The Housing Chronicles Blog: California Builder magazine to cease publishing offline version

Friday, May 8, 2009

California Builder magazine to cease publishing offline version

California Builder magazine, the CBIA-associated title which helped to launch my sideline writing career when I was with Hanley Wood Market Intelligence, has announced that the current edition will be the last offline version. Due to a lackluster ad sales environment and budget cuts, the magazine will now be only online.

Between January of 2006 and the middle of 2007, I wrote 9 or 10 feature-length articles for the magazine including market trends for SoCal/CentralCal/NorCal, high-rise condos, mixed-use developments, master-planned communities, transit-oriented developments and adjusting to the new market realities. I learned a lot from that experience, and it gave me the confidence (and the proof) to pursue more writing assignments with the Los Angeles Times and, more recently, Inman News.

John Frith, the VP of Public Affairs for CBIA and PCBC, has written a final farewell that I think makes an interesting read of its evolution. Some excerpts:

The downturn in both the homebuilding and publishing industries has caught up with us, and with ad revenue down sharply, it’s not possible for CBIA to subsidize the magazine’s production costs. So I thought I’d steal the headline from our late Chairman Ray Becker’s last column in 2008, because this issue marks the end of one era and the beginning of a new one.

The brand is not going to go away completely. The dead-tree edition is suspending publication but may return when times improve. But in the meantime, Editor Greg Robertson and I are working to reinvent California Builder as an online publication for our members. We’re still working out details, but we hope to continue publishing at least one trend story on our bimonthly publication schedule, and to create a blog and enhanced Web site to keep you all informed of breaking news in the industry....

During the first couple of years, cover stories ranged from economic forecasts to exclusive reports on landmark legislation such as SB 800, with promotions for PCBC and lavish coverage of the Gold Nugget Awards regularly occurring as well. We added some new standing features, including chief lobbyist Tim Coyle’s hard-hitting “Checks and Balances” column, which has anchored the back page since July/August 2002. How hard-hitting was it? Shortly after Tim started writing it, he asked us to stop sending the magazine outside the CBIA family so he could continue calling it the way he saw it.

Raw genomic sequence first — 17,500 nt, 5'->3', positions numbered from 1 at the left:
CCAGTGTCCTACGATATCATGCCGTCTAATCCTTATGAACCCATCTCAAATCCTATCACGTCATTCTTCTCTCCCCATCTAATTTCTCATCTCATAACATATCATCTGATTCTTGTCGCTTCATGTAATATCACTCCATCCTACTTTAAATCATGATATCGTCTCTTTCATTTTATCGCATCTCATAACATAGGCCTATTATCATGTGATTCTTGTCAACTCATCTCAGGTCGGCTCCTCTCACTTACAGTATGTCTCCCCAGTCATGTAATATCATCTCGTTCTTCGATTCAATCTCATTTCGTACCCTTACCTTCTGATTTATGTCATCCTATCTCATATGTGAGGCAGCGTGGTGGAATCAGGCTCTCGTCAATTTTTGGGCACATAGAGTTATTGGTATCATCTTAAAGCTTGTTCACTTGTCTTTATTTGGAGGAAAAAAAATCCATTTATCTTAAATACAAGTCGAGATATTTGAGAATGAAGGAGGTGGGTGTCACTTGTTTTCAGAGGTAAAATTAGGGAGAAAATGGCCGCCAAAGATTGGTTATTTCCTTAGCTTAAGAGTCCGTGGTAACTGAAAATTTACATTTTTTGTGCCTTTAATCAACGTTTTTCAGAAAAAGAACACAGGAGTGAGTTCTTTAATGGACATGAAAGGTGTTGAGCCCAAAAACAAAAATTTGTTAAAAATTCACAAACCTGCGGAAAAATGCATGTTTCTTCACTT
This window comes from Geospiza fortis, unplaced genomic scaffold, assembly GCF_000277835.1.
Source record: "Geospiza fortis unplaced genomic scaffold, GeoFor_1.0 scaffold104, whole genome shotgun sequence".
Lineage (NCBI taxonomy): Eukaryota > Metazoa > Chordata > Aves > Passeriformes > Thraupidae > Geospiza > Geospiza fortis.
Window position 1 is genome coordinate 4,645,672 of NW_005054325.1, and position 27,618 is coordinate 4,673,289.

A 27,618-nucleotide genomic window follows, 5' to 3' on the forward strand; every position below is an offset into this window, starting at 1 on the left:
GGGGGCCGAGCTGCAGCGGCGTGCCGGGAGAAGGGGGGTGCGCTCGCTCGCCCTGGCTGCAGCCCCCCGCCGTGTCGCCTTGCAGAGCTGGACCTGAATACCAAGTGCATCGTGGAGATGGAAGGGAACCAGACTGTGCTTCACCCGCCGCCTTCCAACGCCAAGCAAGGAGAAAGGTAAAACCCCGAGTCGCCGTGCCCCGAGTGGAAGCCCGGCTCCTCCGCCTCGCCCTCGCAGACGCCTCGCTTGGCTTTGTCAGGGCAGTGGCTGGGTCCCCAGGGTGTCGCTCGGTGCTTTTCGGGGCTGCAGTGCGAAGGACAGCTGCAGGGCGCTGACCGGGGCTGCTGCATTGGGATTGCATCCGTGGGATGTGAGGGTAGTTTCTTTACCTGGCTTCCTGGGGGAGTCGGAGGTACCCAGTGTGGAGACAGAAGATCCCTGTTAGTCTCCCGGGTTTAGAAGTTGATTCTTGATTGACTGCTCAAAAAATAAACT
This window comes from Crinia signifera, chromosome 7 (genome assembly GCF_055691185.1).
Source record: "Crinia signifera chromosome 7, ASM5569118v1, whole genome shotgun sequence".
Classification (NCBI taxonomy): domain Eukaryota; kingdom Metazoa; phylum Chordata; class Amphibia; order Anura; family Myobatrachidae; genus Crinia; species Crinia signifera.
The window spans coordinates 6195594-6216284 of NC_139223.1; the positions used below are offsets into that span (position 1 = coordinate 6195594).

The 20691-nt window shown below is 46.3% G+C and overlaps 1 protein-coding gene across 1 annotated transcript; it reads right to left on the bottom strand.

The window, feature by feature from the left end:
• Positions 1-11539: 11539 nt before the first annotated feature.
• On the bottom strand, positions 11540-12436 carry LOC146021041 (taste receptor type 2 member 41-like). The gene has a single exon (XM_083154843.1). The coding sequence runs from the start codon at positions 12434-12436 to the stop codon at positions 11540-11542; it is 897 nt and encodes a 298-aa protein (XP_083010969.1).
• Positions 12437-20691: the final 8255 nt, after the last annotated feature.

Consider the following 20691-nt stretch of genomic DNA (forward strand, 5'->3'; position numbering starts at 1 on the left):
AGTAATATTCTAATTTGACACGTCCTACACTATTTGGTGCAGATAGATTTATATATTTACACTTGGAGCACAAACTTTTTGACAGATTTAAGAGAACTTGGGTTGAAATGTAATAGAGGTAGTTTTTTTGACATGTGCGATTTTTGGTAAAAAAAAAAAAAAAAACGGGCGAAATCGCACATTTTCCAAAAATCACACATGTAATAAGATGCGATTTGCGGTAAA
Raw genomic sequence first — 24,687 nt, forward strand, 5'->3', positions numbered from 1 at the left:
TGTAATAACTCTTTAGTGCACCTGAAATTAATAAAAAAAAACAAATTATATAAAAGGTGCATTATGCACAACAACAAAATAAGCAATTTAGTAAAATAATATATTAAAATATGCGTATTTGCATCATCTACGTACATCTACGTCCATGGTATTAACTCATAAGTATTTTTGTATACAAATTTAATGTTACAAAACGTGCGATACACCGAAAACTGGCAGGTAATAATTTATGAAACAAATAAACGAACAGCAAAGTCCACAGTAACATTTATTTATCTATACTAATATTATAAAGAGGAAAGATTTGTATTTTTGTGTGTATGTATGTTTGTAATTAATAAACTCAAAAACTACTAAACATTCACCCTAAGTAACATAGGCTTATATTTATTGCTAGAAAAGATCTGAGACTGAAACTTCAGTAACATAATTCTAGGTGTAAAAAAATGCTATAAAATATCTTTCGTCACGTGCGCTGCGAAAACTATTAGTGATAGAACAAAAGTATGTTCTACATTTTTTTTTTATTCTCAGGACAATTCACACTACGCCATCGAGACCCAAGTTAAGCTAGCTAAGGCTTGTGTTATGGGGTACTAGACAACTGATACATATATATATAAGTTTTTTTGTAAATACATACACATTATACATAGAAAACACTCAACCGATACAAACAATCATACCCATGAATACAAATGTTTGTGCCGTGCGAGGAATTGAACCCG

We took a big step at the beginning of 2004 when we unveiled a new design that Sandy and I had worked on for several months to make CB more professional. Among the new features were the hard-news “Developments” section in the front of the book and an expanded and rebranded “In the Know” section at the end of each issue to keep members apprised of happenings in the industry. We also introduced design consistency throughout the publication. While the design has been tweaked and improved on bit by bit since then, that look is still the framework for what you see in this issue.

A second major development in 2004 was that we hired a full-time editor. The magazine was averaging more than 48 pages per issue by the end of 2003, and it was hard finding time to give the magazine the attention it needed while carrying out my PR responsibilities. We hired Janelle Leader Lamb, a solid publications editor who helped us take CB to a higher level. Under her leadership we were finalists for the first time in the prestigious Western Publication Association’s Maggie Awards competition for magazines west of the Mississippi. And we expanded our coverage to such subjects as builders participating in Extreme Makeover: Home Edition, ways builders could fight back against trial lawyers and new trends in urban infill.

We took another leap forward at the end of 2005 when a new editor, Sarah Langford, came on board. Sarah had been the editor of a local weekly newspaper and she brought a lot of new ideas and energy. During 2006, we launched several popular standing features, including regular market trends articles from Hanley Wood Market Intelligence, a Perspectives column featuring a wide range of industry experts who often looked at issues from a completely new viewpoint, and a monthly Q&A with an industry legend or up-and-coming trendsetter...

It’s been a lot of fun being involved with the growth and successes of California Builder, and there’s a long list of folks to thank — too many to list here. For a full list, check the CB Web site, but I do want to recognize editors Janelle Leader Lamb, Sarah Langford, Dani Kando-Kaiser and Greg Robertson, and art directors Sandy Simpson and Deb Rasmussen for their talent and hard work over the years.

Special thanks go to Bob Rivinius, whose column ran in every issue and who was a strong supporter of the publication every step of the way, and to CBIA’s governmental and political affairs staff — especially Tim Coyle and Bob Raymer, whose work ran in both the first and last issues of CB and many in between.

Whatever the future holds, it’s been a privilege to help bring this member benefit to you over the years, and we look forward to offering you news you can use online. But it’s still hard for this former newspaper reporter to say adios if not necessarily goodbye to what we always tried to make the best association magazine in the land.


1 comment:

John said...

Thanks for the shout out, and for all your help.